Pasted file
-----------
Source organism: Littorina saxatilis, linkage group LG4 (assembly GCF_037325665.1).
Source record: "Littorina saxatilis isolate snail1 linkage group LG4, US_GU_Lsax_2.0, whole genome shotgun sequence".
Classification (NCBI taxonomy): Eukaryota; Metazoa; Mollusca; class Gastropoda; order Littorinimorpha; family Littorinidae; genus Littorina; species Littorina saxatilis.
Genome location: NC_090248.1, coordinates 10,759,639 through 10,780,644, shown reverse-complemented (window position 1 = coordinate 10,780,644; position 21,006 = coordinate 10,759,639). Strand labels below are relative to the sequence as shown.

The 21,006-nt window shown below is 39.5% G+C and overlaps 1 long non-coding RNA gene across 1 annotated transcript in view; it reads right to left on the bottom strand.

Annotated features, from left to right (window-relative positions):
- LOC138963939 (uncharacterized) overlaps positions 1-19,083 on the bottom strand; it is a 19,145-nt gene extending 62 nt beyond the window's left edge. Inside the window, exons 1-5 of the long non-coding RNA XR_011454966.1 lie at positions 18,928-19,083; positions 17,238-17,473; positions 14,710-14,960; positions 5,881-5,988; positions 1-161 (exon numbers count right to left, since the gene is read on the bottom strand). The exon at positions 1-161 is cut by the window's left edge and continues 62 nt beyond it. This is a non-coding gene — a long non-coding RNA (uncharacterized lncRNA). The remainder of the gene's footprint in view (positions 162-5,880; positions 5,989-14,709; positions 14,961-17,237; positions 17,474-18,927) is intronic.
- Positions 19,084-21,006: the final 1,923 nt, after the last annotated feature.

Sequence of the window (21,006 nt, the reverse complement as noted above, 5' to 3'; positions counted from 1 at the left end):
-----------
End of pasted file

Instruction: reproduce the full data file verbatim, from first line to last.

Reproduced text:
Source organism: Littorina saxatilis, linkage group LG4 (assembly GCF_037325665.1).
Source record: "Littorina saxatilis isolate snail1 linkage group LG4, US_GU_Lsax_2.0, whole genome shotgun sequence".
Classification (NCBI taxonomy): Eukaryota; Metazoa; Mollusca; class Gastropoda; order Littorinimorpha; family Littorinidae; genus Littorina; species Littorina saxatilis.
Genome location: NC_090248.1, coordinates 10,759,639 through 10,780,644, shown reverse-complemented (window position 1 = coordinate 10,780,644; position 21,006 = coordinate 10,759,639). Strand labels below are relative to the sequence as shown.

The 21,006-nt window shown below is 39.5% G+C and overlaps 1 long non-coding RNA gene across 1 annotated transcript in view; it reads right to left on the bottom strand.

Annotated features, from left to right (window-relative positions):
- LOC138963939 (uncharacterized) overlaps positions 1-19,083 on the bottom strand; it is a 19,145-nt gene extending 62 nt beyond the window's left edge. Inside the window, exons 1-5 of the long non-coding RNA XR_011454966.1 lie at positions 18,928-19,083; positions 17,238-17,473; positions 14,710-14,960; positions 5,881-5,988; positions 1-161 (exon numbers count right to left, since the gene is read on the bottom strand). The exon at positions 1-161 is cut by the window's left edge and continues 62 nt beyond it. This is a non-coding gene — a long non-coding RNA (uncharacterized lncRNA). The remainder of the gene's footprint in view (positions 162-5,880; positions 5,989-14,709; positions 14,961-17,237; positions 17,474-18,927) is intronic.
- Positions 19,084-21,006: the final 1,923 nt, after the last annotated feature.

Sequence of the window (21,006 nt, the reverse complement as noted above, 5' to 3'; positions counted from 1 at the left end):